It was about ten years from the first flight by the Wright
brothers to the beginning of the First World War in 1914, and
few understood at the time just how important a part aviation
would play in the war.
Balloons and aircraft were used to observe the battlefield
below, and report back to commanders on the ground such vital
strategic information as troop movements and the placements of
artillery. This information was critically important, but as
time passed the aircraft became an important weapon, bombing or
firing at troops or other enemy ground targets below, or
shooting down enemy scout or attack planes in the air.
As aircraft became more important to the conduct of war,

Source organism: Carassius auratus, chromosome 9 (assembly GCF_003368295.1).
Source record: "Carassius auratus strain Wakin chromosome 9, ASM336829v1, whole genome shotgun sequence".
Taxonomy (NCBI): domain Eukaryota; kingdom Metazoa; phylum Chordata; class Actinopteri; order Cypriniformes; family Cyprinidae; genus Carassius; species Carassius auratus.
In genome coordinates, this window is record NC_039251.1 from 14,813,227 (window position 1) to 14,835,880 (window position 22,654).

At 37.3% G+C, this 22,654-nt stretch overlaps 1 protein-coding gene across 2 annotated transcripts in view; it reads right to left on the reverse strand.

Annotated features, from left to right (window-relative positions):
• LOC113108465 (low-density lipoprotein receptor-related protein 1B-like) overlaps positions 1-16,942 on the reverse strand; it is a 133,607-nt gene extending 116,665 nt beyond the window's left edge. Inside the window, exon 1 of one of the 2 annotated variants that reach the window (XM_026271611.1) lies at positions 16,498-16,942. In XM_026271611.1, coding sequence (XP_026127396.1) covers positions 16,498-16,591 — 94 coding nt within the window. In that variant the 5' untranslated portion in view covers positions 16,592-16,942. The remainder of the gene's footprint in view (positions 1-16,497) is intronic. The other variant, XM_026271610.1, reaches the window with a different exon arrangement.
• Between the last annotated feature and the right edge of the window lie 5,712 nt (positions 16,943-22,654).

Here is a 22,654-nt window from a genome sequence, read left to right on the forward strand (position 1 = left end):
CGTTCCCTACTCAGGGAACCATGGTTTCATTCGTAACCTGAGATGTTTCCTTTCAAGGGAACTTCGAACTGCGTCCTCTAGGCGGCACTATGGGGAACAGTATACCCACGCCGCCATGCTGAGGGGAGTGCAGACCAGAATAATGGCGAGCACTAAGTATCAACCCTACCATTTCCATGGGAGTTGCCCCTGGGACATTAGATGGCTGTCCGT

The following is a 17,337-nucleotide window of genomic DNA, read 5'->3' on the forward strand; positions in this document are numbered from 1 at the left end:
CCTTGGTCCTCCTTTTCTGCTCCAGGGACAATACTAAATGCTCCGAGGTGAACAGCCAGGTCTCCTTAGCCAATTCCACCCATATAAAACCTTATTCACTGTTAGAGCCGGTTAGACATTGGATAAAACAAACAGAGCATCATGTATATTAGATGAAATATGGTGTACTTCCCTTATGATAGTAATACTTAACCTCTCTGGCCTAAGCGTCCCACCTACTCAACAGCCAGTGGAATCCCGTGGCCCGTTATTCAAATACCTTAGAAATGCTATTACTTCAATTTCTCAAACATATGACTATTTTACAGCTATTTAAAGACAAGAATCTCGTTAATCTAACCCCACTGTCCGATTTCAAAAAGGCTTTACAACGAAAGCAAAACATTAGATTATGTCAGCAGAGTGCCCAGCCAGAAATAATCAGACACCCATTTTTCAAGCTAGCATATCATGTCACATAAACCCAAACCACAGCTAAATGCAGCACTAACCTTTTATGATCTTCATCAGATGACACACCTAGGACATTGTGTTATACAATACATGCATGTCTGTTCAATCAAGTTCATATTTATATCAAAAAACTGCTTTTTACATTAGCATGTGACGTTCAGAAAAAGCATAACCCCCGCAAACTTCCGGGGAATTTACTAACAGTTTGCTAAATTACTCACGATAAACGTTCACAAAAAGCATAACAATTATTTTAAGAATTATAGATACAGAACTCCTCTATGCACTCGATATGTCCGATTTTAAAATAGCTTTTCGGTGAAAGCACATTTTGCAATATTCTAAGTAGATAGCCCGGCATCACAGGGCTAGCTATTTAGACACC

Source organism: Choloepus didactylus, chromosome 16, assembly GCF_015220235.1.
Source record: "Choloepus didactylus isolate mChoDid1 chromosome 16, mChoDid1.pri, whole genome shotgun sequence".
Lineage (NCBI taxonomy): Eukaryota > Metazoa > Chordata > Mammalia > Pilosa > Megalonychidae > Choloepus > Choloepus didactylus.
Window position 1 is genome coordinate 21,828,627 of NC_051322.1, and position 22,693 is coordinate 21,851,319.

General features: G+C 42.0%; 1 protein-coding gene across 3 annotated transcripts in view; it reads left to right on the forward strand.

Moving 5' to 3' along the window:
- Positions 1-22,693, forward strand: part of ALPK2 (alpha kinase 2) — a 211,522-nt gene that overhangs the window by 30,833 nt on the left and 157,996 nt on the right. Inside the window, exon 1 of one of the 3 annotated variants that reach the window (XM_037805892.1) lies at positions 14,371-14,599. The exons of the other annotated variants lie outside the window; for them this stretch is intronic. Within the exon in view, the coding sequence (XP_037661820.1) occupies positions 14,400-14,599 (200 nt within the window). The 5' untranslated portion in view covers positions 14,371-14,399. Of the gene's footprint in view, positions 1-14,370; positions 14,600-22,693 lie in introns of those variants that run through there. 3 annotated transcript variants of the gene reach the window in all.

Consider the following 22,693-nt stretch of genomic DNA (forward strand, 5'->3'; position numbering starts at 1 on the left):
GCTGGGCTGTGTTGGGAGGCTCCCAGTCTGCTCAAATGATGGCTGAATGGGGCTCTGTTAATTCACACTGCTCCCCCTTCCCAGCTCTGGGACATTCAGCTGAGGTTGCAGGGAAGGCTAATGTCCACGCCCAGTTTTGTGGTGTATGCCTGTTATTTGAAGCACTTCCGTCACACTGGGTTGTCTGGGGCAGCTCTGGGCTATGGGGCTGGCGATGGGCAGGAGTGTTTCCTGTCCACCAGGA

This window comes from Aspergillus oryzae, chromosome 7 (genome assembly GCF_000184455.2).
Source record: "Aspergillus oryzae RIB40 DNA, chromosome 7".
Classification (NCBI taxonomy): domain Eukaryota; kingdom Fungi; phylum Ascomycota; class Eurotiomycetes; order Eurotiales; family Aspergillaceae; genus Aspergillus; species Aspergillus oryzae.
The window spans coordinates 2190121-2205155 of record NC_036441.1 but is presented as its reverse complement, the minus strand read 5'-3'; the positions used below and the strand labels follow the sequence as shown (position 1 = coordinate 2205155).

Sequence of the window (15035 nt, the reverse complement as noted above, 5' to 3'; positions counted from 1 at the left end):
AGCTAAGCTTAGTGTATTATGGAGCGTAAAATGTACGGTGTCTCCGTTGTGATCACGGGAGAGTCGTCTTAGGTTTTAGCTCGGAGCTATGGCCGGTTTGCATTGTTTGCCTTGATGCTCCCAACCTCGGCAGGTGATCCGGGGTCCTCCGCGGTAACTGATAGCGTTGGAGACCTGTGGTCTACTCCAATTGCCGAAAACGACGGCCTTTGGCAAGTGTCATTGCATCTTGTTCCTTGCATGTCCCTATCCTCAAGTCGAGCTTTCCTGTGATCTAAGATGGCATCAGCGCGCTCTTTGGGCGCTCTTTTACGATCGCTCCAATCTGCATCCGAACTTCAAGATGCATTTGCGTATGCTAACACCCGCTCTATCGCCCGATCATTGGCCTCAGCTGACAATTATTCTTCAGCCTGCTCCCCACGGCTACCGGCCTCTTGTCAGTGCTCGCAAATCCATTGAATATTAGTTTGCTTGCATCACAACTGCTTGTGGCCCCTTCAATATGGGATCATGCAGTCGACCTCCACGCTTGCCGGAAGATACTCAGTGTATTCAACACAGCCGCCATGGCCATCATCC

the need for pilots increased. The two British air
services, the Royal Naval Air Service and the Royal Flying
Corps, looked to their allies—countries such as Canada—to
provide the expertise necessary to train new pilots.
Canadians played a crucial role in these wartime
developments. Many Canadian volunteers obtained their air pilot
training in the United States, or from newly established schools
like Aero Club of British Columbia or the Curtiss Aviation
School in Toronto.
These schools were replaced with larger and more advanced
centres as the demand for trained pilots
rapidly increased. The Royal Flying Corps came to Canada and
established many successful flying schools.
Alberta made an extraordinary contribution of mechanics and
pilots to the war effort. Many of the top Canadian airmen during
the war came from a distinguished list of Alberta volunteers
that included aces like
Captain Wilfrid Reid (Wop) May of
Edmonton, and Roy Brown,
Donald McLaren and
Fred McCall of